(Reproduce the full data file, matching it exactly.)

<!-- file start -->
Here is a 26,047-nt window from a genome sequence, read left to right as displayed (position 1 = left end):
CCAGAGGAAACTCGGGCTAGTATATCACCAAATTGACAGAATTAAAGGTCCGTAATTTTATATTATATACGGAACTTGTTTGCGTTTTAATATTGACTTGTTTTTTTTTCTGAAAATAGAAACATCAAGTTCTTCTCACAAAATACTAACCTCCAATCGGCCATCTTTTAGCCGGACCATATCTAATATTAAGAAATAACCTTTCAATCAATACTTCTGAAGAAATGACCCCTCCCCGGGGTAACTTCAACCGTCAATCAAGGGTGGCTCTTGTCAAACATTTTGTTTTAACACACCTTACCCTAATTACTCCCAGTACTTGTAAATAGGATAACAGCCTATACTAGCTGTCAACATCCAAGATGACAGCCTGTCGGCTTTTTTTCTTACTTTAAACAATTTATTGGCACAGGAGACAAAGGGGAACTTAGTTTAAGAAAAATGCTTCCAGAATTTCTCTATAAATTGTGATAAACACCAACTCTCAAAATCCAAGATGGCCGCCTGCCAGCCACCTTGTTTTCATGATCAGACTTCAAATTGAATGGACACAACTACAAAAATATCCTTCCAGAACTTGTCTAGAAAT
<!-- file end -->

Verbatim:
Here is a 26,047-nt window from a genome sequence, read left to right as displayed (position 1 = left end):
CCAGAGGAAACTCGGGCTAGTATATCACCAAATTGACAGAATTAAAGGTCCGTAATTTTATATTATATACGGAACTTGTTTGCGTTTTAATATTGACTTGTTTTTTTTTCTGAAAATAGAAACATCAAGTTCTTCTCACAAAATACTAACCTCCAATCGGCCATCTTTTAGCCGGACCATATCTAATATTAAGAAATAACCTTTCAATCAATACTTCTGAAGAAATGACCCCTCCCCGGGGTAACTTCAACCGTCAATCAAGGGTGGCTCTTGTCAAACATTTTGTTTTAACACACCTTACCCTAATTACTCCCAGTACTTGTAAATAGGATAACAGCCTATACTAGCTGTCAACATCCAAGATGACAGCCTGTCGGCTTTTTTTCTTACTTTAAACAATTTATTGGCACAGGAGACAAAGGGGAACTTAGTTTAAGAAAAATGCTTCCAGAATTTCTCTATAAATTGTGATAAACACCAACTCTCAAAATCCAAGATGGCCGCCTGCCAGCCACCTTGTTTTCATGATCAGACTTCAAATTGAATGGACACAACTACAAAAATATCCTTCCAGAACTTGTCTAGAAAT